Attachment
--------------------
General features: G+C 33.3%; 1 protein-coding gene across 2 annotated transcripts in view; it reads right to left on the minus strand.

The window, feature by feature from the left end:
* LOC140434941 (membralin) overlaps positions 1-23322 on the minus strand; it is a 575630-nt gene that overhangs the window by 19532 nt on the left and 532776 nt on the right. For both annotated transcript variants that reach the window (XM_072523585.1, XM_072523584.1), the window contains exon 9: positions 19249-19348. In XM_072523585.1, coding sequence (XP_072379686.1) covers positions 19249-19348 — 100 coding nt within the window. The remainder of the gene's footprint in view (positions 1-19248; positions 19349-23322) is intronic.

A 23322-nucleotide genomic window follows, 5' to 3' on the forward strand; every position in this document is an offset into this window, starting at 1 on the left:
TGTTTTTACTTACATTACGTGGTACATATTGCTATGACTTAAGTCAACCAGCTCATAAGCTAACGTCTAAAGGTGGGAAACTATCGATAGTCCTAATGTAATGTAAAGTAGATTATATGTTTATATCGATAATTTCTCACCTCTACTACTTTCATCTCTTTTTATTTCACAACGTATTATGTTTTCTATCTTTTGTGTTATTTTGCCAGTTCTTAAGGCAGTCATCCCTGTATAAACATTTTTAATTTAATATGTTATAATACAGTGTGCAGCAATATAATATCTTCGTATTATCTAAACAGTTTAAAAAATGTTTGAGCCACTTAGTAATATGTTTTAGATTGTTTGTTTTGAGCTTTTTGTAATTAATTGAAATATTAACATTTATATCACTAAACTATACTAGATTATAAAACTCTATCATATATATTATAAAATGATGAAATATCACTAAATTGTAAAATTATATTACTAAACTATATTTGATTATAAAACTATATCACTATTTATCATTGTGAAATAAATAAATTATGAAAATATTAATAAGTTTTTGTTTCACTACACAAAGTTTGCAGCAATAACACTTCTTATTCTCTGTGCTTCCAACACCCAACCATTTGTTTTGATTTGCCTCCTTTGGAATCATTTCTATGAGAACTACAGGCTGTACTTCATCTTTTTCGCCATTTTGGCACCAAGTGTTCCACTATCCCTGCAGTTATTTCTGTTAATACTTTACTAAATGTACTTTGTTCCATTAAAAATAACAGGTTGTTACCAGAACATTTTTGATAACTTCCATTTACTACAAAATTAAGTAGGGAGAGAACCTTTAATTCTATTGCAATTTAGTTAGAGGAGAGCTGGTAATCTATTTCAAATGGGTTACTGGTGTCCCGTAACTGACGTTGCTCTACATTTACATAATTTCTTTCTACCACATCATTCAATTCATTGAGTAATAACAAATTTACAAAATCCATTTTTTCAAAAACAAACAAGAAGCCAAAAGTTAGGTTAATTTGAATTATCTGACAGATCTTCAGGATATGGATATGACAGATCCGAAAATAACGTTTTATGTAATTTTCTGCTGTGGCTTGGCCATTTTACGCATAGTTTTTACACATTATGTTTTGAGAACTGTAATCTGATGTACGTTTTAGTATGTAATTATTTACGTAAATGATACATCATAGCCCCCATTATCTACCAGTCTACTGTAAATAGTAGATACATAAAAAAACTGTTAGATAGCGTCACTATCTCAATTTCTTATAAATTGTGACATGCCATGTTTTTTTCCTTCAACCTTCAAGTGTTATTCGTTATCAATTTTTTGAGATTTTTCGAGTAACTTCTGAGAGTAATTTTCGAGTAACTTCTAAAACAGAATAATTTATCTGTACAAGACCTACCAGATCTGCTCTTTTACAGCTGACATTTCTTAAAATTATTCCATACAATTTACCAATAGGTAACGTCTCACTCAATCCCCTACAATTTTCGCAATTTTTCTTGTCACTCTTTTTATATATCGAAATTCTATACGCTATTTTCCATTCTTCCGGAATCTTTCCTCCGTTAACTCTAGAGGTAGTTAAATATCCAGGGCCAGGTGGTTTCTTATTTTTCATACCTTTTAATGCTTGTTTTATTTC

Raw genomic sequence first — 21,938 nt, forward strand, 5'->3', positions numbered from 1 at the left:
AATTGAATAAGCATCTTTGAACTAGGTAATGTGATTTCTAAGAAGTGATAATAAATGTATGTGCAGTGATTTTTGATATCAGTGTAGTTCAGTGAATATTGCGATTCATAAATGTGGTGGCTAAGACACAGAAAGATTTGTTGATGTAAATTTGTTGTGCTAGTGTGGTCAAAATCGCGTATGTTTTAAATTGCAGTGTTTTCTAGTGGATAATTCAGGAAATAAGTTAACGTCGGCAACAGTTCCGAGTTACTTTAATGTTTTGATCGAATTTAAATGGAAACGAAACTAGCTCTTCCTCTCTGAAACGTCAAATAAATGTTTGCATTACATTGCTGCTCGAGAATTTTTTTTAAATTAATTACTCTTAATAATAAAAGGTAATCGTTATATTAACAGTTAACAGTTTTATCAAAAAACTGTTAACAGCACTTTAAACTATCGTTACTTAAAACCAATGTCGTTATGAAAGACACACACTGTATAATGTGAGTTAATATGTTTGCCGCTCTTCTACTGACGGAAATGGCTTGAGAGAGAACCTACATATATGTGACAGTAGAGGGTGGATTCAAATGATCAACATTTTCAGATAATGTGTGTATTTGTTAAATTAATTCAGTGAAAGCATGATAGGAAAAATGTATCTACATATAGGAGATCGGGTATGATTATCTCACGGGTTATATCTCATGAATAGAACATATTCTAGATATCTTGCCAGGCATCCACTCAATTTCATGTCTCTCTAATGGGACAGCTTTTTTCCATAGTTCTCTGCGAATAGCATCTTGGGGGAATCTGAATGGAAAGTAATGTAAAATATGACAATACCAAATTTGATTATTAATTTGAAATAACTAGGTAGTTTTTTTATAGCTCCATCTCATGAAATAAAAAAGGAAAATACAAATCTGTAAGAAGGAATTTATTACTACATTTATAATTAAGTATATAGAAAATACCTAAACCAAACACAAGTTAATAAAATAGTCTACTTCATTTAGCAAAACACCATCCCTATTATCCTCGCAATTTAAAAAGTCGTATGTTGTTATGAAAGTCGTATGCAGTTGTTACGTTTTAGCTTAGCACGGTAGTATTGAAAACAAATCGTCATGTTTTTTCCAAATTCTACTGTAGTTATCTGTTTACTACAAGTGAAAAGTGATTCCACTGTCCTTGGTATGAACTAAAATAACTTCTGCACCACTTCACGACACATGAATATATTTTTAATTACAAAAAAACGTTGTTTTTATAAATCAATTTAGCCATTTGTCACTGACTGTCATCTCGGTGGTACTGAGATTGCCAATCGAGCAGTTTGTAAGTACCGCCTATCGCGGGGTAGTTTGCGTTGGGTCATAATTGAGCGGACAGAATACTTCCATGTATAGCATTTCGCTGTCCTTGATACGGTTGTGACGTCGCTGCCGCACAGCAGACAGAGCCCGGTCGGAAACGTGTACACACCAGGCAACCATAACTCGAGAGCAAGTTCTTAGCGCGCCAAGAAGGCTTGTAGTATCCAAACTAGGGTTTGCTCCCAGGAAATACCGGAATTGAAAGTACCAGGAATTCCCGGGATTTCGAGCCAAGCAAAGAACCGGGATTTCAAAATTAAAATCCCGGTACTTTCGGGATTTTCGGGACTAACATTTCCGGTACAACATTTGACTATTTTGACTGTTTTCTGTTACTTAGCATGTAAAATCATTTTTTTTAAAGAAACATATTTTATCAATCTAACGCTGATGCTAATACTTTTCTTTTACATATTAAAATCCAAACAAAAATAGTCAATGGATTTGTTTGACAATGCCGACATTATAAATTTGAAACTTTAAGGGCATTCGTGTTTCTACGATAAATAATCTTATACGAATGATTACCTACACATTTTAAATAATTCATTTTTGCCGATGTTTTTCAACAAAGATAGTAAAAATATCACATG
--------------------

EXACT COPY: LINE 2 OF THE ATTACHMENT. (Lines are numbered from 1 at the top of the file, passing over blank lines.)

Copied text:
The window, feature by feature from the left end: